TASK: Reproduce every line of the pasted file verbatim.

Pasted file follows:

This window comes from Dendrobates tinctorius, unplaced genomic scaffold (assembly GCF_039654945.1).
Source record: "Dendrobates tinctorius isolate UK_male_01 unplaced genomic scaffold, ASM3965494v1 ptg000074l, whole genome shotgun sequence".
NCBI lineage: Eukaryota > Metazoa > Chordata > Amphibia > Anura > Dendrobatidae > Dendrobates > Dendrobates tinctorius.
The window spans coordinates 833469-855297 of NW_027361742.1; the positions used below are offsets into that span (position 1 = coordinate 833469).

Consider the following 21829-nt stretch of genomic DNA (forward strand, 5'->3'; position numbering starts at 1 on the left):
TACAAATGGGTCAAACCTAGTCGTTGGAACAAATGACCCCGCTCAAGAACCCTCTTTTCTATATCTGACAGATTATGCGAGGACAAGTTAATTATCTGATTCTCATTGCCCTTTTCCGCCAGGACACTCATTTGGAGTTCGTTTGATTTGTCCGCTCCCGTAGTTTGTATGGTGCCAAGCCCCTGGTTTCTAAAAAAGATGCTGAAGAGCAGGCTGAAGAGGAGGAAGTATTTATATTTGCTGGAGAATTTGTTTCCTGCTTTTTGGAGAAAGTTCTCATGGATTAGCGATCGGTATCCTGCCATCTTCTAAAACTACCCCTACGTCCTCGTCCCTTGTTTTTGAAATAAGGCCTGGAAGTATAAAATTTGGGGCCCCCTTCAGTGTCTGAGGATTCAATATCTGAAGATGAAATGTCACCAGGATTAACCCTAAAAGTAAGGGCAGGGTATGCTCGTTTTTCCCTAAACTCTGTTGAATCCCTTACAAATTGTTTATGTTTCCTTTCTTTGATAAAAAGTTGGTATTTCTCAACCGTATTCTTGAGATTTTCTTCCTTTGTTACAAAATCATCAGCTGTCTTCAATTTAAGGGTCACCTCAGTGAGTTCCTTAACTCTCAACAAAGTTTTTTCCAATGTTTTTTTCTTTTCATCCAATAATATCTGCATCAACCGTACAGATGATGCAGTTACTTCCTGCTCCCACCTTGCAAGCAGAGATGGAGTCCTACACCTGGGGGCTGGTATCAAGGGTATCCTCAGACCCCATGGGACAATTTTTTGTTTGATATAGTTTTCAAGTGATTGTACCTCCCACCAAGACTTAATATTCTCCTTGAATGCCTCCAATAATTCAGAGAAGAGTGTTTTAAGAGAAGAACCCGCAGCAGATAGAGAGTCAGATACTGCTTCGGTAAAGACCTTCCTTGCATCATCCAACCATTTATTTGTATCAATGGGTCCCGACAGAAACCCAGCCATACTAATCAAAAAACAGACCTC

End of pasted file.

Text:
This window comes from Dendrobates tinctorius, unplaced genomic scaffold (assembly GCF_039654945.1).
Source record: "Dendrobates tinctorius isolate UK_male_01 unplaced genomic scaffold, ASM3965494v1 ptg000074l, whole genome shotgun sequence".
NCBI lineage: Eukaryota > Metazoa > Chordata > Amphibia > Anura > Dendrobatidae > Dendrobates > Dendrobates tinctorius.
The window spans coordinates 833469-855297 of NW_027361742.1; the positions used below are offsets into that span (position 1 = coordinate 833469).

Consider the following 21829-nt stretch of genomic DNA (forward strand, 5'->3'; position numbering starts at 1 on the left):
TACAAATGGGTCAAACCTAGTCGTTGGAACAAATGACCCCGCTCAAGAACCCTCTTTTCTATATCTGACAGATTATGCGAGGACAAGTTAATTATCTGATTCTCATTGCCCTTTTCCGCCAGGACACTCATTTGGAGTTCGTTTGATTTGTCCGCTCCCGTAGTTTGTATGGTGCCAAGCCCCTGGTTTCTAAAAAAGATGCTGAAGAGCAGGCTGAAGAGGAGGAAGTATTTATATTTGCTGGAGAATTTGTTTCCTGCTTTTTGGAGAAAGTTCTCATGGATTAGCGATCGGTATCCTGCCATCTTCTAAAACTACCCCTACGTCCTCGTCCCTTGTTTTTGAAATAAGGCCTGGAAGTATAAAATTTGGGGCCCCCTTCAGTGTCTGAGGATTCAATATCTGAAGATGAAATGTCACCAGGATTAACCCTAAAAGTAAGGGCAGGGTATGCTCGTTTTTCCCTAAACTCTGTTGAATCCCTTACAAATTGTTTATGTTTCCTTTCTTTGATAAAAAGTTGGTATTTCTCAACCGTATTCTTGAGATTTTCTTCCTTTGTTACAAAATCATCAGCTGTCTTCAATTTAAGGGTCACCTCAGTGAGTTCCTTAACTCTCAACAAAGTTTTTTCCAATGTTTTTTTCTTTTCATCCAATAATATCTGCATCAACCGTACAGATGATGCAGTTACTTCCTGCTCCCACCTTGCAAGCAGAGATGGAGTCCTACACCTGGGGGCTGGTATCAAGGGTATCCTCAGACCCCATGGGACAATTTTTTGTTTGATATAGTTTTCAAGTGATTGTACCTCCCACCAAGACTTAATATTCTCCTTGAATGCCTCCAATAATTCAGAGAAGAGTGTTTTAAGAGAAGAACCCGCAGCAGATAGAGAGTCAGATACTGCTTCGGTAAAGACCTTCCTTGCATCATCCAACCATTTATTTGTATCAATGGGTCCCGACAGAAACCCAGCCATACTAATCAAAAAACAGACCTC